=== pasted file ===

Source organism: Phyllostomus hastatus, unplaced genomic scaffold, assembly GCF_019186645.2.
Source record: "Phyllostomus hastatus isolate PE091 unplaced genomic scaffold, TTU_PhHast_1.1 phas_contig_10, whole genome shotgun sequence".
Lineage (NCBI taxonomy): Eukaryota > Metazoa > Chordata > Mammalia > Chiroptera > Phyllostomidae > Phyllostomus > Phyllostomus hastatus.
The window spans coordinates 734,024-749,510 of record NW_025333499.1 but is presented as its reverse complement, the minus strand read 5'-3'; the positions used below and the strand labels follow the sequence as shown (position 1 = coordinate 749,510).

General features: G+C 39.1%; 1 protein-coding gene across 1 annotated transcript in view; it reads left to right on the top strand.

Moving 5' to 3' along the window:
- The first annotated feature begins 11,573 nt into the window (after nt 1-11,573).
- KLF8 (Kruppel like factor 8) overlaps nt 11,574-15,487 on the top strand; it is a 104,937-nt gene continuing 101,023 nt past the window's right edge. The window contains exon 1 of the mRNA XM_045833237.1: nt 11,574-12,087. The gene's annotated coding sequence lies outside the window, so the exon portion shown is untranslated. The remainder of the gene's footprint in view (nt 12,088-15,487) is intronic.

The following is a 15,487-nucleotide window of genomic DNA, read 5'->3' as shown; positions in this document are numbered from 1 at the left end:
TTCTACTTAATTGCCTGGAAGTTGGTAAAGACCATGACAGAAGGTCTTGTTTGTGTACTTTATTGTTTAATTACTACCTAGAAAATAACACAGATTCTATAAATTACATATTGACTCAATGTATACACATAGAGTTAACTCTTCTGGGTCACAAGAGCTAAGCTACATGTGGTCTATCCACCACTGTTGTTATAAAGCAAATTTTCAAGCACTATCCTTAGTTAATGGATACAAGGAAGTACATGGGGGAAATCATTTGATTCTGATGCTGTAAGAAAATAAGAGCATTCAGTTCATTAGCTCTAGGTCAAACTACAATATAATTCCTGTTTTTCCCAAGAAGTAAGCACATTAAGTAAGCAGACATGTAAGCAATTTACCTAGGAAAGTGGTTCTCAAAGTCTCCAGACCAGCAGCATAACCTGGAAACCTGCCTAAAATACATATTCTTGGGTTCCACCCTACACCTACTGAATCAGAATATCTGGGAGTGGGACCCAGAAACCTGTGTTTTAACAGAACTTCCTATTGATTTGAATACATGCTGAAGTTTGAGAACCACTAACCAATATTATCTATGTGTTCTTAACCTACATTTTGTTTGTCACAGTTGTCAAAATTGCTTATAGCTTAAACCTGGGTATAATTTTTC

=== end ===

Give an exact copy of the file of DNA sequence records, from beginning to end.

Source organism: Phyllostomus hastatus, unplaced genomic scaffold, assembly GCF_019186645.2.
Source record: "Phyllostomus hastatus isolate PE091 unplaced genomic scaffold, TTU_PhHast_1.1 phas_contig_10, whole genome shotgun sequence".
Lineage (NCBI taxonomy): Eukaryota > Metazoa > Chordata > Mammalia > Chiroptera > Phyllostomidae > Phyllostomus > Phyllostomus hastatus.
The window spans coordinates 734,024-749,510 of record NW_025333499.1 but is presented as its reverse complement, the minus strand read 5'-3'; the positions used below and the strand labels follow the sequence as shown (position 1 = coordinate 749,510).

General features: G+C 39.1%; 1 protein-coding gene across 1 annotated transcript in view; it reads left to right on the top strand.

Moving 5' to 3' along the window:
- The first annotated feature begins 11,573 nt into the window (after nt 1-11,573).
- KLF8 (Kruppel like factor 8) overlaps nt 11,574-15,487 on the top strand; it is a 104,937-nt gene continuing 101,023 nt past the window's right edge. The window contains exon 1 of the mRNA XM_045833237.1: nt 11,574-12,087. The gene's annotated coding sequence lies outside the window, so the exon portion shown is untranslated. The remainder of the gene's footprint in view (nt 12,088-15,487) is intronic.

The following is a 15,487-nucleotide window of genomic DNA, read 5'->3' as shown; positions in this document are numbered from 1 at the left end:
TTCTACTTAATTGCCTGGAAGTTGGTAAAGACCATGACAGAAGGTCTTGTTTGTGTACTTTATTGTTTAATTACTACCTAGAAAATAACACAGATTCTATAAATTACATATTGACTCAATGTATACACATAGAGTTAACTCTTCTGGGTCACAAGAGCTAAGCTACATGTGGTCTATCCACCACTGTTGTTATAAAGCAAATTTTCAAGCACTATCCTTAGTTAATGGATACAAGGAAGTACATGGGGGAAATCATTTGATTCTGATGCTGTAAGAAAATAAGAGCATTCAGTTCATTAGCTCTAGGTCAAACTACAATATAATTCCTGTTTTTCCCAAGAAGTAAGCACATTAAGTAAGCAGACATGTAAGCAATTTACCTAGGAAAGTGGTTCTCAAAGTCTCCAGACCAGCAGCATAACCTGGAAACCTGCCTAAAATACATATTCTTGGGTTCCACCCTACACCTACTGAATCAGAATATCTGGGAGTGGGACCCAGAAACCTGTGTTTTAACAGAACTTCCTATTGATTTGAATACATGCTGAAGTTTGAGAACCACTAACCAATATTATCTATGTGTTCTTAACCTACATTTTGTTTGTCACAGTTGTCAAAATTGCTTATAGCTTAAACCTGGGTATAATTTTTC